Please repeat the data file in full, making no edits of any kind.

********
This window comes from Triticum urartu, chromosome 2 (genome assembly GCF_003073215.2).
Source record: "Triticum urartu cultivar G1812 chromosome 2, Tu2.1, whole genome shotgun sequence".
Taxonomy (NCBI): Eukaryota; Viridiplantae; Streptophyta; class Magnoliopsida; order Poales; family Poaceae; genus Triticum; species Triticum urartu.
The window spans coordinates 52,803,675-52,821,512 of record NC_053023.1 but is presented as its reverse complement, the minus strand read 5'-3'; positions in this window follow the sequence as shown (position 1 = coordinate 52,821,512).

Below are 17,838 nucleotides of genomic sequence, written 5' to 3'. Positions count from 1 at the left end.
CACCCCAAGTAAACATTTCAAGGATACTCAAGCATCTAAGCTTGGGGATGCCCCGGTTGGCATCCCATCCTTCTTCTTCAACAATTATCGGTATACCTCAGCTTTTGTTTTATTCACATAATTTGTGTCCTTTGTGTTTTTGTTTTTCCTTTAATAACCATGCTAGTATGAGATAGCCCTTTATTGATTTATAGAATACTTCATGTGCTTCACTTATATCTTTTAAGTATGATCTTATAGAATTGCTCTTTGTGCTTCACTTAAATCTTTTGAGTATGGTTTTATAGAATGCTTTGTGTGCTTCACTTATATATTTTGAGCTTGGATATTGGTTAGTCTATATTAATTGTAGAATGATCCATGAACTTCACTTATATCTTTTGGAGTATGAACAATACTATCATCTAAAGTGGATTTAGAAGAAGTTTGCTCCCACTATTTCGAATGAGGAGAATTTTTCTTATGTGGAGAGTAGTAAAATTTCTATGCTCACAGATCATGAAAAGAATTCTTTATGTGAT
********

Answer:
This window comes from Triticum urartu, chromosome 2 (genome assembly GCF_003073215.2).
Source record: "Triticum urartu cultivar G1812 chromosome 2, Tu2.1, whole genome shotgun sequence".
Taxonomy (NCBI): Eukaryota; Viridiplantae; Streptophyta; class Magnoliopsida; order Poales; family Poaceae; genus Triticum; species Triticum urartu.
The window spans coordinates 52,803,675-52,821,512 of record NC_053023.1 but is presented as its reverse complement, the minus strand read 5'-3'; positions in this window follow the sequence as shown (position 1 = coordinate 52,821,512).

Below are 17,838 nucleotides of genomic sequence, written 5' to 3'. Positions count from 1 at the left end.
CACCCCAAGTAAACATTTCAAGGATACTCAAGCATCTAAGCTTGGGGATGCCCCGGTTGGCATCCCATCCTTCTTCTTCAACAATTATCGGTATACCTCAGCTTTTGTTTTATTCACATAATTTGTGTCCTTTGTGTTTTTGTTTTTCCTTTAATAACCATGCTAGTATGAGATAGCCCTTTATTGATTTATAGAATACTTCATGTGCTTCACTTATATCTTTTAAGTATGATCTTATAGAATTGCTCTTTGTGCTTCACTTAAATCTTTTGAGTATGGTTTTATAGAATGCTTTGTGTGCTTCACTTATATATTTTGAGCTTGGATATTGGTTAGTCTATATTAATTGTAGAATGATCCATGAACTTCACTTATATCTTTTGGAGTATGAACAATACTATCATCTAAAGTGGATTTAGAAGAAGTTTGCTCCCACTATTTCGAATGAGGAGAATTTTTCTTATGTGGAGAGTAGTAAAATTTCTATGCTCACAGATCATGAAAAGAATTCTTTATGTGAT